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17 July 2015, 08:23
A series of average speed cameras are to be installed on parts of the M8, M73 and M74 motorways during nearly two years of roadworks
From Monday, the cameras will start operating between junction three, Carmyle, and junction six, Hamilton, of the M74 on both sides of the carriageway. The cameras will be rolled out at other locations over the coming months.
The Scottish Roads Partnership (SRP), the consortium responsible for the improvements project, said the camera will keep drivers and road workers safe and are being installed to reflect a significant increase in construction work.
The project is due to be completed by Spring 2017 with signs advising drivers of the speed restrictions.
Other locations where the cameras will be erected are on the M73 between junction one, Maryville, and junction two, Baillieston, on the M8 between junction eight Baillieston and junction ten, Easterhouse and on the A8 from Baillieston to Newhouse.
The £500 million project has been designed to tackle congestion problems at key junctions on the main roads such as the Raith and Shawhead junctions.
Transport Scotland said congestion will be significantly reduced once complete, with "travel time reliability'' between the main route of Glasgow and Edinburgh improved.
Graeme Reid, project sponsor for Transport Scotland, said: "We know from our experience of major road infrastructure projects that safety cameras are a tried and tested approach that improves safety for both road users and the adjacent construction workforce during what will be an extremely busy period in terms of construction.
"Not only do the cameras create a safer environment for all concerned, they can also help improve the flow of traffic through the works.
"With more than 100,000 vehicles using these key routes each day, we are acutely aware of the challenges involved in keeping the traffic moving whilst delivering a project of this scale and complexity. However, we will continue to work closely with Scottish Roads Partnership to ensure disruption is kept to a minimum.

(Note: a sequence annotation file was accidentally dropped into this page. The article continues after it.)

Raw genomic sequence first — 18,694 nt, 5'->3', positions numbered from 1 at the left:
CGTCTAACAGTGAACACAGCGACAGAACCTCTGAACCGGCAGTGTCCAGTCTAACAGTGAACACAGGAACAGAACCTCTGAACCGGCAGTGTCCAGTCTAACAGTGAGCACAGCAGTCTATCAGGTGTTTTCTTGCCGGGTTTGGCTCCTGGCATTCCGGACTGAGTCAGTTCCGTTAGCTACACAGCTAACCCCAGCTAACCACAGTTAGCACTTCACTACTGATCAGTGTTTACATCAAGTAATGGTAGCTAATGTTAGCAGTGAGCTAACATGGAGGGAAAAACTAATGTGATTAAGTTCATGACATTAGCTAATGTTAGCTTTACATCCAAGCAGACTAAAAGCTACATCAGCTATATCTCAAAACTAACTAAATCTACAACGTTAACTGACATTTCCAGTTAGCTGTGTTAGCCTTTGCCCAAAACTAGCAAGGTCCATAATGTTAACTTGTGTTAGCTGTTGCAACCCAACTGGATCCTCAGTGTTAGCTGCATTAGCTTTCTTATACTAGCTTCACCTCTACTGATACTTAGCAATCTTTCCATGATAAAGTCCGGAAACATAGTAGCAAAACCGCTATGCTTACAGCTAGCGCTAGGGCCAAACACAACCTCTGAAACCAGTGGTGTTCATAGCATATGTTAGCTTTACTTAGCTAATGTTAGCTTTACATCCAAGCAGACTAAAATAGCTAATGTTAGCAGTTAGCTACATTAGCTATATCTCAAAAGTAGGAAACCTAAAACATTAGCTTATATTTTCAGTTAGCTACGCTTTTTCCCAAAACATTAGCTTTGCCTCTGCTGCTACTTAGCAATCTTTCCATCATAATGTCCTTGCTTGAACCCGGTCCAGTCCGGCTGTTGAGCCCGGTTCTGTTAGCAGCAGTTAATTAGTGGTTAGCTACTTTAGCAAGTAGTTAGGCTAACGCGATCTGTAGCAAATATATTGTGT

"Once complete, congestion across the central Scotland motorway network will be significantly reduced, with travel time reliability between the main route of Glasgow and Edinburgh improved.''
Chief Inspector Fraser Candlish said: "The reduced speed limit is necessary to ensure that drivers are able to cope safely with the inevitable effects of the roadworks such as narrowed lanes, changing lanes, contra-flow and construction traffic.
"Highly visible average speed cameras are an effective way of encouraging motorists to respect the reduced speed limit.''
WWF Scotland director Lang Banks said: "The Scottish Government should take the opportunity to monitor the results of installing these average speed cameras and then seriously consider making them permanent after the road works are completed.
"We've already seen the very clear safety benefits that average speed cameras have had by helping to enforce speed limits on the A9.
"However, alongside other tools, average speed cameras are also a cost effective way to reduce climate emissions as well as fuel costs for motorists.
"To reduce health-threatening levels of air pollution and our meet our climate targets, the use of average speed cameras and other approaches to help reduce excessive speeds should be seriously considered on other major roads across Scotland.''